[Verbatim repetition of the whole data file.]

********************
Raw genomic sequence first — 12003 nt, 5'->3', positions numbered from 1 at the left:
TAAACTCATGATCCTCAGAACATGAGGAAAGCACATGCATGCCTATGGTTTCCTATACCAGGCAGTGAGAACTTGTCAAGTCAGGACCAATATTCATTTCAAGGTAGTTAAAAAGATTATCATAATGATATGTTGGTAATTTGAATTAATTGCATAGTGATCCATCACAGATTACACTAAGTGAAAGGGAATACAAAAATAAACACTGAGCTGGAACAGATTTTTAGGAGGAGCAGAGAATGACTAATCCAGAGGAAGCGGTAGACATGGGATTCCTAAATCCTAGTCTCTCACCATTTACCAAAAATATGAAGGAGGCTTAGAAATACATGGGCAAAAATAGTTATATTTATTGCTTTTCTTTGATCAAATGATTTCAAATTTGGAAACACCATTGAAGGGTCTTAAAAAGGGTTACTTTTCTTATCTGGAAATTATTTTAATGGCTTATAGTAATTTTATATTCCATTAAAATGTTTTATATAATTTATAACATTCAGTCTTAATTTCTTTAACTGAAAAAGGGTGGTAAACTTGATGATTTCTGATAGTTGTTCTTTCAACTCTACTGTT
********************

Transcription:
Raw genomic sequence first — 12003 nt, 5'->3', positions numbered from 1 at the left:
TAAACTCATGATCCTCAGAACATGAGGAAAGCACATGCATGCCTATGGTTTCCTATACCAGGCAGTGAGAACTTGTCAAGTCAGGACCAATATTCATTTCAAGGTAGTTAAAAAGATTATCATAATGATATGTTGGTAATTTGAATTAATTGCATAGTGATCCATCACAGATTACACTAAGTGAAAGGGAATACAAAAATAAACACTGAGCTGGAACAGATTTTTAGGAGGAGCAGAGAATGACTAATCCAGAGGAAGCGGTAGACATGGGATTCCTAAATCCTAGTCTCTCACCATTTACCAAAAATATGAAGGAGGCTTAGAAATACATGGGCAAAAATAGTTATATTTATTGCTTTTCTTTGATCAAATGATTTCAAATTTGGAAACACCATTGAAGGGTCTTAAAAAGGGTTACTTTTCTTATCTGGAAATTATTTTAATGGCTTATAGTAATTTTATATTCCATTAAAATGTTTTATATAATTTATAACATTCAGTCTTAATTTCTTTAACTGAAAAAGGGTGGTAAACTTGATGATTTCTGATAGTTGTTCTTTCAACTCTACTGTT